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Goal setting prominent Contributor and Time Period

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Prominent Contributor and Time Period. Edwin A. Locke (1968) published the classic "Toward a Theory of Task Motivation and Incentives" in Organizational Behavior and Human Performance. Since the late sixties, considerable attention has been given to applying goal setting theory in industry and management situations. Locke, along with other contributors such as Latham, performed laboratory and field experiments; most publicized was the field studies in the 1970s with the logging industry. During the past decade, Locke's emphasis has been in the area of applied goal setting theory with regard to improved performance in complex business tasks. In 1992, Locke and others studied the relationship between goal setting and expectancy theory. Studies over the past 26 years were performed to improve performance using goal setting as a motivational technique.

Concepts. Goals are the aim of an action or behavior. Goals can be set for any verifiable or measurable outcome. Locke's basic assumption is that goals are immediate regulators of human action. An individual synthesizes direction, effort, and persistence to accomplish goals. To maximize goal setting, specific and challenging goals are set to focus action and effort over time to accomplish tasks. From 1968 to 1980, 90% of the studies showed that specific, well defined, and challenging goals led to greater improved performance than vague and easy goals. Individuals must commit to set goals to produce results; the more difficult (challenging yet reasonable) the goal, the better the individual will perform. Individuals need management support (feedback, reward mechanisms, and required resources [time, training, and material goods]) to maximize performance when applying goal setting.

Applying Goal Setting. Locke (1984) suggests seven steps to follow to optimize goal setting:

  1. Specify objectives or tasks to be done. 2. Specify how performance will be measured.

  1. Specify the standard to be reached. 4. Specify the time frame involved.

  1. Prioritize goals. 6. Rate goals as to difficulty and importance.

  1. Determine the coordination requirements.

Managers must ensure set goals do not conflict with each other or conflict with organizational goals. For groups, every group member should have verifiable specific goals, as well as, an over all group goal to counter social loafing. Smaller groups (3-8) are more effective than larger ones.

Potential Dangers. Excessive risk taking, excessive competition, goal failure can deter confidence, and create unwanted stress.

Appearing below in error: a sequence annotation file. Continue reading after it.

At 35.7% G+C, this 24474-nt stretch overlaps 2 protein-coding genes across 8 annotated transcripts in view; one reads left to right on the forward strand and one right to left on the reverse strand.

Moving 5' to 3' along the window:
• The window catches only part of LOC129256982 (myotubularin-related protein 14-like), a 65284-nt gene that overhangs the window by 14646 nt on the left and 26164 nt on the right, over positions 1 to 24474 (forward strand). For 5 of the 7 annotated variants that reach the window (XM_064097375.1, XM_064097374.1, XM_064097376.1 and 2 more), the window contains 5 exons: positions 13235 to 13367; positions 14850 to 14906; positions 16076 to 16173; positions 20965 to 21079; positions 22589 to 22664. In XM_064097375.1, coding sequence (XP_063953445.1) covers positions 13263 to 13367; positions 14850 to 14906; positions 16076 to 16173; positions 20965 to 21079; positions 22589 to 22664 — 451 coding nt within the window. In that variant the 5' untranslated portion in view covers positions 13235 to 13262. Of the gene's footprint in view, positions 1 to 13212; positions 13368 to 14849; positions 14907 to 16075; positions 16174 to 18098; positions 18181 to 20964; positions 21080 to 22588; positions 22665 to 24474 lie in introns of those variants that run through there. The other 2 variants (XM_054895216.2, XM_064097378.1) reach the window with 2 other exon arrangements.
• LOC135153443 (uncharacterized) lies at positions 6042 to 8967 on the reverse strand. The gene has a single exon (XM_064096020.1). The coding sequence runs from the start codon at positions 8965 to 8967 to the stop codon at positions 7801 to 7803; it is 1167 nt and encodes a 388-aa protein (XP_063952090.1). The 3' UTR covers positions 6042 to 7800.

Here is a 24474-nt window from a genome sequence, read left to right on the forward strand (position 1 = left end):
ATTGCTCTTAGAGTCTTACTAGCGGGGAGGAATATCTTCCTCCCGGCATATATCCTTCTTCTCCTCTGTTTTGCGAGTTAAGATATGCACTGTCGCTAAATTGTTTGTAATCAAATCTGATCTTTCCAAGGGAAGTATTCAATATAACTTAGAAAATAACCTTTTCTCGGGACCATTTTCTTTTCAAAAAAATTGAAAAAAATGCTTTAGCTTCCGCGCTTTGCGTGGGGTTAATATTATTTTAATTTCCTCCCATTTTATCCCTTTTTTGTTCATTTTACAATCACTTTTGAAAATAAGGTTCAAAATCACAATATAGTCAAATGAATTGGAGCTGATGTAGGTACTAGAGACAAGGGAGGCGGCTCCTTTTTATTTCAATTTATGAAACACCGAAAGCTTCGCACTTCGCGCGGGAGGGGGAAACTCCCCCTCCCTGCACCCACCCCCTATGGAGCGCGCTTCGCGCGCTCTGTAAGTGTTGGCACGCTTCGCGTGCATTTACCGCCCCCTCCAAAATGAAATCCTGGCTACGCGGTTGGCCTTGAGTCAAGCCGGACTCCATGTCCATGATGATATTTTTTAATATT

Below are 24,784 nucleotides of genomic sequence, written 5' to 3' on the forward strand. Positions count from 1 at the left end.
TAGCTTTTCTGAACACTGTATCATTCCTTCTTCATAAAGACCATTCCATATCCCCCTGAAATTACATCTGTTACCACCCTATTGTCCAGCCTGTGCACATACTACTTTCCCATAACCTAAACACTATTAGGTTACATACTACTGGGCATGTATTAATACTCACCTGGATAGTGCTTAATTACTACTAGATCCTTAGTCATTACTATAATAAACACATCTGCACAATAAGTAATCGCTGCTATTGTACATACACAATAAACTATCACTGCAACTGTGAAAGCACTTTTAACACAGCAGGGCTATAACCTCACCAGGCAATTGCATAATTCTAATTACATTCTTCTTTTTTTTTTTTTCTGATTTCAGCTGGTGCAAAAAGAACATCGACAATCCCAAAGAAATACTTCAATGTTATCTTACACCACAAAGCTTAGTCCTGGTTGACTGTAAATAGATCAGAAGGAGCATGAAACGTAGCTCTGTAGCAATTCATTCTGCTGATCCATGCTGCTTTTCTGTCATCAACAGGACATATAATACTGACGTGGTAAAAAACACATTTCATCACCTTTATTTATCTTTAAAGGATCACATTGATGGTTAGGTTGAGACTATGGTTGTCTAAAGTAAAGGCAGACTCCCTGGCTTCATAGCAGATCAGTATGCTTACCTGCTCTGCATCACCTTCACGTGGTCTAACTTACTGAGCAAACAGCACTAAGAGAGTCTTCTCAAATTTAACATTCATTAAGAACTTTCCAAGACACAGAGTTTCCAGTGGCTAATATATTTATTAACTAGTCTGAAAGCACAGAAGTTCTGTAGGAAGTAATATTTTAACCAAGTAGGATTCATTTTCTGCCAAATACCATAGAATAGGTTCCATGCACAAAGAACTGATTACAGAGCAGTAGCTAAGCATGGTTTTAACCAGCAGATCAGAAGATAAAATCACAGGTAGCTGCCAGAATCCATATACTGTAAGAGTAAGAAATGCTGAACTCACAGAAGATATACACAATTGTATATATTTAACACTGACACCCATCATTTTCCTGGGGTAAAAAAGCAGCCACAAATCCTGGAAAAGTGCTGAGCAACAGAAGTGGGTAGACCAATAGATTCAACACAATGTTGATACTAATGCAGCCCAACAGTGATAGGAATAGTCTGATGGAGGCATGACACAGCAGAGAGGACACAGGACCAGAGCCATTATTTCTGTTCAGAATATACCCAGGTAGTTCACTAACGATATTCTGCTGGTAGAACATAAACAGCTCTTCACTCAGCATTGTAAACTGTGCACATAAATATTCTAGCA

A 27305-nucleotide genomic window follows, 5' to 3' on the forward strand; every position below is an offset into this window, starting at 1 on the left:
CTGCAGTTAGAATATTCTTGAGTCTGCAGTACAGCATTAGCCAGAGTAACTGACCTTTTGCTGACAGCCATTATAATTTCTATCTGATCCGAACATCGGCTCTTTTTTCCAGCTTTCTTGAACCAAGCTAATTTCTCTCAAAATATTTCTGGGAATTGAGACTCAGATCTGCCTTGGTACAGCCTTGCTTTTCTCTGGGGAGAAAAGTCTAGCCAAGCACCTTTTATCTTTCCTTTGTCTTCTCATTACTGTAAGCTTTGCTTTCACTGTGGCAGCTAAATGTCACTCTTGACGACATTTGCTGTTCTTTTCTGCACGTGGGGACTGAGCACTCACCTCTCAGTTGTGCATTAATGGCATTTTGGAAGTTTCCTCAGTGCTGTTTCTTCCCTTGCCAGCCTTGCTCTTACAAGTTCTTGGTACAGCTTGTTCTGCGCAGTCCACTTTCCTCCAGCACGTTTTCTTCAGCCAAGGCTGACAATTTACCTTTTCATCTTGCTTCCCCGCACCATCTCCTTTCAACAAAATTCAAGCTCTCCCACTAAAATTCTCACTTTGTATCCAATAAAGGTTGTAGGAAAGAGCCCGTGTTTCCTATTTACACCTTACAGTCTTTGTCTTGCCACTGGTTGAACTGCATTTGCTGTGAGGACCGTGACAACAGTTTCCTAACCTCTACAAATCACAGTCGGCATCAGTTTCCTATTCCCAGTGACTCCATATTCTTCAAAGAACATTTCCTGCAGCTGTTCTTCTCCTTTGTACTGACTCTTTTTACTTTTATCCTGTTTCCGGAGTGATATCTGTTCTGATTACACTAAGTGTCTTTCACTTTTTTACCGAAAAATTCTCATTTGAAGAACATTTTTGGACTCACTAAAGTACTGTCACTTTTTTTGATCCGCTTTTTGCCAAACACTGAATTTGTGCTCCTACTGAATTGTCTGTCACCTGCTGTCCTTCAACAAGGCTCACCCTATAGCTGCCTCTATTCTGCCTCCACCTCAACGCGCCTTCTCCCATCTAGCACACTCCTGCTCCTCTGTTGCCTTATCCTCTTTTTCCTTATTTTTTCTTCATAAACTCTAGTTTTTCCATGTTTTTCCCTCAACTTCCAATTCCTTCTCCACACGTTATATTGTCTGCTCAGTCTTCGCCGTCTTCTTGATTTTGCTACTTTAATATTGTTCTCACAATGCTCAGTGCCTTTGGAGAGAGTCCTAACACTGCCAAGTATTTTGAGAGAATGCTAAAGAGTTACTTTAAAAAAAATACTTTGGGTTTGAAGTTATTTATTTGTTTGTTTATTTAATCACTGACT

Integration of Other Motivational Theories. Although goal setting is a principle attribute of many motivational and performance theories, recent research focuses on Locus of Control influences and Expectancy Theory relationships.
Locus of Control - internalizers tend to have better performance than externalizers (Locke, Shaw, Saari & Latham 1981).
Expectancy Theory - goal setting is negatively related to valence (setting low goals did not satisfy individuals as well as high level goals) and instrumentality is positively related to goal setting (difficult goals gives the individual a greater sense of achievement, self-efficacy, and skill improvement than easy goals) (Mento, Locke & Klein 1992).

Works Cited and Reference List

Ivancevich, J. M. & Matteson, M.T. (1993), Organizational Behavior and Management. Burr Ridge, IL: Richard D. Irwin, Inc.

Latham, G. P., & Locke, E.A. (1979), "Goal-setting: A motivational technique that works", Organizational Dynamics, 8(2): 68-80.
Locke, E. A. (1968), "Toward a theory of task motivation and incentives", Organizational Behavior and Human Performance, May: 157 - 189.
Locke, E. A., Shaw, K. N., Saari, L. M., & Latham, G. P. (1981), "Goal setting and task performance: 1969 - 1980", Psychological Bulletin, 90(1), 125 - 152.
Locke, E. A. & Latham, G. P. (1984), Goal Setting, A Motivational Technique That Works!. Englewood Cliffs, NJ: Prentice-Hall, Inc.
Locke, E. A. (1986), Generalizing From Laboratory to Field Settings. Lexington, MA: Lexington Books.
Locke, E. A., Gist, M. E., & Taylor, M. S. (1987), "Organizational behavior: group structure, process, and effectiveness", Journal of Management. 13(2), 237 - 257.
Locke, E. A. & Chesney, A. A. (1991), "Relationships among goal difficulty, business strategies, and performance on a complex management simulation task", The Academy of Management Journal, 34(2), 400 - 424.

Mento, A. J., Locke, E. A. & Klein, H. J. (1992), "Relationship of goal level to valence and instrumentality", Journal of Applied Psychology, 77(4), August, 395 - 405.

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